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Help with powering immersion heater!!!

Discussion in 'General Electronics Discussion' started by shivosaurus, May 1, 2016.

  1. shivosaurus

    shivosaurus

    1
    0
    May 1, 2016
    Hey all! So first off, I'm completely new to this stuff, so please go easy on me and try to explain in the simplest way if you can!

    I'm building an arduino project that requires I heat a tank of water to boiling point fairly quickly. I couldn't find anything that worked fast enough/had enough power given the limited voltage of the arduino uno, so I decided to buy an electric kettle and take out the heating component to use it plugged into an outlet and connected to the arduino with a relay. The problem-- I can't seem to get the immersion heater to turn on for testing via the power cord.

    It's 120V, 1500 W. I attached some pictures of the heater before and after my really crappy soldering job. I figured that the two leads were either hot or neutral (and can be interchangeable), and the copper plate thing in the middle was for ground. On the end of the power cord, it said the green wire was for grounding, but didnt mention about the other two wires, so I assumed they were also interchangeable for neutral and hot. So I soldered the green wire from the power cord to the copper plate on the heater, and one of the other two wires from the power cord onto one of the heater's leads. Tested it, but heater wont turn on.

    Am I connecting the ground/hot incorrectly? Or maybe my soldering job is crappy and didnt make the connection? Or is it because I left neutral alone for the testing process?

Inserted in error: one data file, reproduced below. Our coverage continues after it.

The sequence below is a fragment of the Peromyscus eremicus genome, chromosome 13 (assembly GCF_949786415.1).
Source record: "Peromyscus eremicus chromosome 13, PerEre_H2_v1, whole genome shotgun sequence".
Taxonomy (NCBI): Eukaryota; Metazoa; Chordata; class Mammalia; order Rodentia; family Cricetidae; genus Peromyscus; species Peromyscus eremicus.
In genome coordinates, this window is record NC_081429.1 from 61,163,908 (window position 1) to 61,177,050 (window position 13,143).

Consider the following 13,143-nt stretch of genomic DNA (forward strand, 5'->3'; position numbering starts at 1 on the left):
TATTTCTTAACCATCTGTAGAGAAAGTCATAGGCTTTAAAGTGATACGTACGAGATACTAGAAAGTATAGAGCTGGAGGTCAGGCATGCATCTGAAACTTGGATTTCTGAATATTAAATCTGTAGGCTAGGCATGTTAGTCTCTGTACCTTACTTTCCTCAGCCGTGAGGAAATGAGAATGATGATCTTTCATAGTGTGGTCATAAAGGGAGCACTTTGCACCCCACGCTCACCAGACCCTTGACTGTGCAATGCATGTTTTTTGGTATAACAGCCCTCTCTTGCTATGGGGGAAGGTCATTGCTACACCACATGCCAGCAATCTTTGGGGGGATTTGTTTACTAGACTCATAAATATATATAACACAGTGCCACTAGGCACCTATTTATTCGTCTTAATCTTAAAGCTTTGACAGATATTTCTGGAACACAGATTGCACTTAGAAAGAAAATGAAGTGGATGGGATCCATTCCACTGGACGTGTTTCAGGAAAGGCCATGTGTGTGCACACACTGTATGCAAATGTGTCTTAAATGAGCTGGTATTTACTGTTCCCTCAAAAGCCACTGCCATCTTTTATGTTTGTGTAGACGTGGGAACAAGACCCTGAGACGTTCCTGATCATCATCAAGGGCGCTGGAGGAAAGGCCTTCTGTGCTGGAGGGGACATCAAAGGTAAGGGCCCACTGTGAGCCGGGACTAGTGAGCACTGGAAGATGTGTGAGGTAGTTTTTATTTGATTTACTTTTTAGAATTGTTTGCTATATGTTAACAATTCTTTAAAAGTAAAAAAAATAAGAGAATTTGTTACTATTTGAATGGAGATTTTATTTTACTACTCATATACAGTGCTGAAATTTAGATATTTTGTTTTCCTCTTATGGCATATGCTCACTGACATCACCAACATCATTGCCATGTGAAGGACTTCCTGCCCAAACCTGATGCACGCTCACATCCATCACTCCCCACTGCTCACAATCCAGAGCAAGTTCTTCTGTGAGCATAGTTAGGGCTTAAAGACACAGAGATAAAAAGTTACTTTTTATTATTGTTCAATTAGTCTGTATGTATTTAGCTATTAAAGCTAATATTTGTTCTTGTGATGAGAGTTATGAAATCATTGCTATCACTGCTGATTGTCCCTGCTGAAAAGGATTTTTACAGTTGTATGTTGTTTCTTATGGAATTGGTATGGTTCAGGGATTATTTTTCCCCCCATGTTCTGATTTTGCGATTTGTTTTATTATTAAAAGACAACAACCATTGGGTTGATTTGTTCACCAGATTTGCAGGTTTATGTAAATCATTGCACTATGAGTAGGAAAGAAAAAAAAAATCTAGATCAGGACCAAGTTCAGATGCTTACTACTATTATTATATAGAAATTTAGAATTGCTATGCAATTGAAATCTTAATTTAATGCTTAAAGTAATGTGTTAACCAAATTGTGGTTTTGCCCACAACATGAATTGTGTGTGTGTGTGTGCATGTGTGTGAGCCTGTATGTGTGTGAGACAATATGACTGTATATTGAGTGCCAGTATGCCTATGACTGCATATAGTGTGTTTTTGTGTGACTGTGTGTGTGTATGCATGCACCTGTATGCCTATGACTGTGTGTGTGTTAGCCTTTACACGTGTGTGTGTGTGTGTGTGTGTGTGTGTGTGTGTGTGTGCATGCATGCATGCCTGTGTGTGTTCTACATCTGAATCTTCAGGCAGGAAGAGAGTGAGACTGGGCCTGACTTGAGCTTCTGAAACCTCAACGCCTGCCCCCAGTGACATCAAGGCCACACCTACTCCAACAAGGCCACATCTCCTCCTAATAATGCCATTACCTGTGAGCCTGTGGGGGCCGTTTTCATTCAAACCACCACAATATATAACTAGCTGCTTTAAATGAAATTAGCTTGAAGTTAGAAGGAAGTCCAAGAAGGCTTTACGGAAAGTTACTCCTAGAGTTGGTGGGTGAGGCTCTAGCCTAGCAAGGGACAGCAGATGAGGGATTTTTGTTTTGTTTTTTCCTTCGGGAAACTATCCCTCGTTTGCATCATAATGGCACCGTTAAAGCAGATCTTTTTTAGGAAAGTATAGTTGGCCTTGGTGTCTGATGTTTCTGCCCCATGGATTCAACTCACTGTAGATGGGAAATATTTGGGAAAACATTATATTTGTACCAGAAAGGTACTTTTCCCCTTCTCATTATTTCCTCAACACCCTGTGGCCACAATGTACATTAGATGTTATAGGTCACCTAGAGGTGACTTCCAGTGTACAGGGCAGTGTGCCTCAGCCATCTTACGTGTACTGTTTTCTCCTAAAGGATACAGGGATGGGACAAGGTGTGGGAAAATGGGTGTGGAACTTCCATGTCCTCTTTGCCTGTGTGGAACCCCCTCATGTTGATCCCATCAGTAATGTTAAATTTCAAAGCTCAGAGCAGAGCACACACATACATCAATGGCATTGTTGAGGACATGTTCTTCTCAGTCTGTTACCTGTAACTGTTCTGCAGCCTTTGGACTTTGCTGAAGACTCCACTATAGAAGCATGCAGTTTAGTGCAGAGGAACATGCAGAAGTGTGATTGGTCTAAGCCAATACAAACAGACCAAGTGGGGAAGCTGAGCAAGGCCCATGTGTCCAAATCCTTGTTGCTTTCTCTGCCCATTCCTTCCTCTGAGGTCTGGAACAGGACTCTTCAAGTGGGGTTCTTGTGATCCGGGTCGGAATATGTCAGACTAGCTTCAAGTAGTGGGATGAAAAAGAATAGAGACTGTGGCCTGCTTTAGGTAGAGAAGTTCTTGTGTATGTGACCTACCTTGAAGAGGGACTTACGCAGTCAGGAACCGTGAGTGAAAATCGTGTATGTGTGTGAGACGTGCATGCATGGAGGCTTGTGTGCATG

Any input would be very much appreciated!!! 13062439_10209532419773469_453113090447397198_n.jpg 13118976_10209532420333483_4763967074778195800_n.jpg 13118976_10209532420333483_4763967074778195800_n.jpg
     
    Last edited: May 1, 2016
  2. Minder

    Minder

    2,855
    593
    Apr 24, 2015
    Did you measure the resistance across the terminals, should measure ~16ohms.
    Even if it had internal over temp, it would still initially power up.
    M.
     
  3. Alec_t

    Alec_t

    2,686
    710
    Jul 7, 2015
    If neutral wasn't connected to the element then it would not work.
    Please don't electrocute yourself. Working with unprotected connections like that is very dangerous.
     
    KeithM likes this.
  4. 73's de Edd

    73's de Edd

    2,694
    1,092
    Aug 21, 2015
    .

    [​IMG]



    GND connects to the AC cords round ground pin . . . via a GREEN wire.

    "So I soldered the green wire from the power cord to the copper plate on the heater, and one of the other two wires from the power cord onto one of the heater's leads. Tested it, but heater wont turn on."

    That units heating element is internally electrically isolated from any surrounding metal, by a bisque ceramic surround.
    You will need a WHITE color coded NEUTRAL wire (or a wide blade on the AC plug or a ribbed wire on the AC cord) attaching to one of the resistance elements connections and another BLACK color coded HOT wire (or a narrow blade on the AC plug or a non-ribbed wire on the AC cord) attaching to the other resistance elements connection.
    THEN it will make hot-hot for you...



    73's De Edd


    .
     
    Last edited: May 2, 2016
  5. Bluejets

    Bluejets

    3,489
    706
    Oct 5, 2014
    Agreed. Also what concerns me is it is yet to be stuffed into a bucket of water.....⚡️⚡️
     
    duke37, Alec_t and KeithM like this.
  6. BobK

    BobK

    7,632
    1,657
    Jan 5, 2010
    If this is an immersion heater, and you connected power without the element immersed in water, you probably burned it out.

    Bob
     
    duke37 likes this.
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